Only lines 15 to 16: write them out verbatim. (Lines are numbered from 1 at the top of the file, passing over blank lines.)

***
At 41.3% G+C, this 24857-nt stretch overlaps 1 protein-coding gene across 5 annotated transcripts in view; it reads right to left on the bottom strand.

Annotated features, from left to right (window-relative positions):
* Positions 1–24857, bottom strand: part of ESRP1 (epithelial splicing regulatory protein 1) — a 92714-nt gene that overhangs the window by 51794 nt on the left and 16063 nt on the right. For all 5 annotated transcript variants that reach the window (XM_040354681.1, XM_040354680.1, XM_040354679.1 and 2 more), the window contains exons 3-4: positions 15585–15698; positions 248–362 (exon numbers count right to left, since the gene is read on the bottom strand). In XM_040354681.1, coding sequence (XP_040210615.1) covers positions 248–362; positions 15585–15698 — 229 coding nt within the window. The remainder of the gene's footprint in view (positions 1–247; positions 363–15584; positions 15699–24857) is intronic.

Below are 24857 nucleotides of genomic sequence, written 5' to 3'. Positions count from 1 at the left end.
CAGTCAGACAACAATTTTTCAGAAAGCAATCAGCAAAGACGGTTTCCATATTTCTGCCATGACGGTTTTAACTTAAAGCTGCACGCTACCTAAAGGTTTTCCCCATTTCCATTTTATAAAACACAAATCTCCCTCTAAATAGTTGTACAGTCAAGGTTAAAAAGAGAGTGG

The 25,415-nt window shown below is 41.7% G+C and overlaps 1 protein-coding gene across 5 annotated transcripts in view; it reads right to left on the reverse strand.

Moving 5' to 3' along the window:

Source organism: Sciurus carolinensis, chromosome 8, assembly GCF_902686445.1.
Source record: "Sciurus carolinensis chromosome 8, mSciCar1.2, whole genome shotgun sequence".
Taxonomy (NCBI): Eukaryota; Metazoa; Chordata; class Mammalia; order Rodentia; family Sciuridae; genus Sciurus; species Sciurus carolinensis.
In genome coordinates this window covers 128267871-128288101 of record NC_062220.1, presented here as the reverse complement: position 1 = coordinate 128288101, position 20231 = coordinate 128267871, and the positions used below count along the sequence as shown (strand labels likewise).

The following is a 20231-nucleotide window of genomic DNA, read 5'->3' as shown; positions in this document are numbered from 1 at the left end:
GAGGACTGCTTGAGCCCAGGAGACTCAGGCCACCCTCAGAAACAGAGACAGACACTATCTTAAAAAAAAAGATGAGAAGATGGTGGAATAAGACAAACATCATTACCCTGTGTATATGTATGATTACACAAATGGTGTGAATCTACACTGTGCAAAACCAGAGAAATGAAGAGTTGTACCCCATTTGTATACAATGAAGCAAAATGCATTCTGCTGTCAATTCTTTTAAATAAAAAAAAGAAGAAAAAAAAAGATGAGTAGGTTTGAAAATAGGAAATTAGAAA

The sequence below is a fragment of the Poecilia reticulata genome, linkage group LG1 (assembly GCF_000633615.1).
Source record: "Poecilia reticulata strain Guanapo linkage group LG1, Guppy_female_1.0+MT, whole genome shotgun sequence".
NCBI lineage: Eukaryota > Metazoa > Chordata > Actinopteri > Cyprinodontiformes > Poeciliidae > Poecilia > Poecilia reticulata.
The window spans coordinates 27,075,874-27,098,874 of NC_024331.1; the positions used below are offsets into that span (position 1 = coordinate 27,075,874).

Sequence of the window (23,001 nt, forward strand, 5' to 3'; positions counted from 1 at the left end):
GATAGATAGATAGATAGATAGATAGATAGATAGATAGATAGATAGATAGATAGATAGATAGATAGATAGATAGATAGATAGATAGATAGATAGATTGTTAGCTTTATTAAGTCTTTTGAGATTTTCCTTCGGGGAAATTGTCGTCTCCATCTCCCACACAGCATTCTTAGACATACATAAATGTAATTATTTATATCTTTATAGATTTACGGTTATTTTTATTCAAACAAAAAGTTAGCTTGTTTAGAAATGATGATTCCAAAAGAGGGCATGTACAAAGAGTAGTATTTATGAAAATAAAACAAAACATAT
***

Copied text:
Source record: "Poecilia reticulata strain Guanapo linkage group LG1, Guppy_female_1.0+MT, whole genome shotgun sequence".
NCBI lineage: Eukaryota > Metazoa > Chordata > Actinopteri > Cyprinodontiformes > Poeciliidae > Poecilia > Poecilia reticulata.